What is Expressiveness in a Computer Language

Chris Smith cdsmith at twu.net
Mon Jun 19 21:17:15 CEST 2006


Pascal Costanza <pc at p-cos.net> wrote:
> How does your definition exclude the trivial type system in which the 
> only typing judgment states that every expression is acceptable?

It is not necessary to exclude that trivial type system.  Since it is 
useless, no one will implement it.  However, if pressed, I suppose one 
would have to admit that that definition includes a type system that is 
just useless.

I do, though, prefer Pierce's definition:

    A type system is a tractable syntactic method for proving the
    absence of certain program behaviors by classifying phrases
    according to the kinds of values they compute.

(Benjamin Pierce, Types and Programming Languages, MIT Press, pg. 1)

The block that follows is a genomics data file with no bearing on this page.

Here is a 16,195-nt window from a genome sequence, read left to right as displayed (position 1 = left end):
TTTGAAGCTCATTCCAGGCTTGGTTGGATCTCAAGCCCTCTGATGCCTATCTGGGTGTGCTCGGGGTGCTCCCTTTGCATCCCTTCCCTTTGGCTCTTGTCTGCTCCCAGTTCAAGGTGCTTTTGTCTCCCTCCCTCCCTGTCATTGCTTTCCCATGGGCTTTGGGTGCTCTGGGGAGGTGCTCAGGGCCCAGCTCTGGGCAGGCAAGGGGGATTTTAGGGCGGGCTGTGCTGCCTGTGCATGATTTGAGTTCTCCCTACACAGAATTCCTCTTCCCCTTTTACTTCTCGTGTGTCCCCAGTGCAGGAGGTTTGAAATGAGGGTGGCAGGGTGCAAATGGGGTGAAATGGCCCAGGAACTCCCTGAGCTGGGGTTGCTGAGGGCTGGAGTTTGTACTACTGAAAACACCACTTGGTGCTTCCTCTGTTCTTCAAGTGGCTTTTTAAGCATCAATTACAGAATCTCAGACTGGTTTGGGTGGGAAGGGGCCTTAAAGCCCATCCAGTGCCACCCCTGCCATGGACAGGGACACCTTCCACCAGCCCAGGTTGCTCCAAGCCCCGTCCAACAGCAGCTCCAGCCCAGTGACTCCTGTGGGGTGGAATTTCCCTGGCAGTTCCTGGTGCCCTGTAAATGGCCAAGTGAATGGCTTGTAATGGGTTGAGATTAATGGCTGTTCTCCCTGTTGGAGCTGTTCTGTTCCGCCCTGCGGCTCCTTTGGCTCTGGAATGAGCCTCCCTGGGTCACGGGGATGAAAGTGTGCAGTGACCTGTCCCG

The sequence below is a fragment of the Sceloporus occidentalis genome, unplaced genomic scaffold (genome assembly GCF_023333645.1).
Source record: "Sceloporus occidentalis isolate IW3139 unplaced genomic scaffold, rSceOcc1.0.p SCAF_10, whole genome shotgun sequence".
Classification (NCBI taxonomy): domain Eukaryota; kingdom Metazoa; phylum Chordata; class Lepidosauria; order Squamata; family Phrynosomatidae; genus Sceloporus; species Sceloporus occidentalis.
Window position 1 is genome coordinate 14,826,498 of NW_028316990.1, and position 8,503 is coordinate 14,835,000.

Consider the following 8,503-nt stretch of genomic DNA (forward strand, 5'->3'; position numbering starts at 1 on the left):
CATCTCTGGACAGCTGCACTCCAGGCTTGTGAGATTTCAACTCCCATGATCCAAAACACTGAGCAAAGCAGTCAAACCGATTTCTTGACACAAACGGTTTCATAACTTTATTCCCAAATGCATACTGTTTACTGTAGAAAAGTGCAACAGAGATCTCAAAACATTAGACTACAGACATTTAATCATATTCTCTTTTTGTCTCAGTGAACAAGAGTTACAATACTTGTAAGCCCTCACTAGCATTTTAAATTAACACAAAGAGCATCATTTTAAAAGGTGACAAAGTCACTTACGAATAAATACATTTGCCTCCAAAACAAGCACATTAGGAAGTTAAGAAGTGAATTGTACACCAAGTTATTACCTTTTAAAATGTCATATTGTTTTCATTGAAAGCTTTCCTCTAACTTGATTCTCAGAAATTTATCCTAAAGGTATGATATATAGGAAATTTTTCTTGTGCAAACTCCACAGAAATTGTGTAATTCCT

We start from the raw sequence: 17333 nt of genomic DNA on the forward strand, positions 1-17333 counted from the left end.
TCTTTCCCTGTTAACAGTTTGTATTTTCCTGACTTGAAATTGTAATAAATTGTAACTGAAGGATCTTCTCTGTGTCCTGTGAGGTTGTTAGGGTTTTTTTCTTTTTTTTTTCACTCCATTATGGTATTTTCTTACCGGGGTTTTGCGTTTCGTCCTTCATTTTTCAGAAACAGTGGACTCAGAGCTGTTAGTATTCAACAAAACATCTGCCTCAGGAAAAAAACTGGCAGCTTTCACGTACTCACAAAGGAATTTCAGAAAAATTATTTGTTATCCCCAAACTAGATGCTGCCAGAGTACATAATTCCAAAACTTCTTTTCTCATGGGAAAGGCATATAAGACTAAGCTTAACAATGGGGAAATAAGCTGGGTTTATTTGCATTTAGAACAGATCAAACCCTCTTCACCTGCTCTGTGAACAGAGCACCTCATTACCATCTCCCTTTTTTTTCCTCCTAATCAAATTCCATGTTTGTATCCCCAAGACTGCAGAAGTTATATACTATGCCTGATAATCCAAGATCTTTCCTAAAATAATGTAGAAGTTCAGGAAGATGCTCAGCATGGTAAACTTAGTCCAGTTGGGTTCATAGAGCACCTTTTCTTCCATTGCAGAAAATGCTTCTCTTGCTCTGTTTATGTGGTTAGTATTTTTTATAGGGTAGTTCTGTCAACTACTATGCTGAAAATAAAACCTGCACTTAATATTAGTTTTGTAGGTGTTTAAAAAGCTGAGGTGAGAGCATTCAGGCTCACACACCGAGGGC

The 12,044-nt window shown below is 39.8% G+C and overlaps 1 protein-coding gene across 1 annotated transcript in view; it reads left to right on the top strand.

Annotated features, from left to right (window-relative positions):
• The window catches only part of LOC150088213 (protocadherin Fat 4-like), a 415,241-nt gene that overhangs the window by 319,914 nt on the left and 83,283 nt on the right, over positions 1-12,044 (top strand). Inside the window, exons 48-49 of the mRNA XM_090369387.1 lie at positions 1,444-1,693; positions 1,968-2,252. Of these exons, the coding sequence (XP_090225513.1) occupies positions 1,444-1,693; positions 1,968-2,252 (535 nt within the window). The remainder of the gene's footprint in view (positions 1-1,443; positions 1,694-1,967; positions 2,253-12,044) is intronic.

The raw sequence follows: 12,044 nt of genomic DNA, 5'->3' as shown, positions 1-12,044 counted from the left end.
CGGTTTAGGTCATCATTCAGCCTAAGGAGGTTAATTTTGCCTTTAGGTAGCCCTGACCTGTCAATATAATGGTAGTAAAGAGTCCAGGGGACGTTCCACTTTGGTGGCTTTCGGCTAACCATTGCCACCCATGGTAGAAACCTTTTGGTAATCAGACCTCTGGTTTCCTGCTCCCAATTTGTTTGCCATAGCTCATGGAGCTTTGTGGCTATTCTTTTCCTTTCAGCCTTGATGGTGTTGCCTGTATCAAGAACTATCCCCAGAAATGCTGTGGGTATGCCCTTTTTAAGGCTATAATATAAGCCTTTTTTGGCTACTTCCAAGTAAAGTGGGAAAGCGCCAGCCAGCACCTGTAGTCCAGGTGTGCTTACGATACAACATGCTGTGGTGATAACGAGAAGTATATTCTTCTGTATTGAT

Key words include:

 - tractable: it's not sufficient to just evaluate the program

 - syntactic: types are tied to the kinds of expressions in the language

 - certain program behaviors: while perhaps confusing out of context,
   there is nowhere in the book a specification of which program
   behaviors may be prevented by type systems and which may not.  In
   context, the word "certain" there is meant to make it clear that type
   systems should be able to specifically identify which behaviors they
   prevent, and not that there is some universal set.

-- 
Chris Smith - Lead Software Developer / Technical Trainer
MindIQ Corporation



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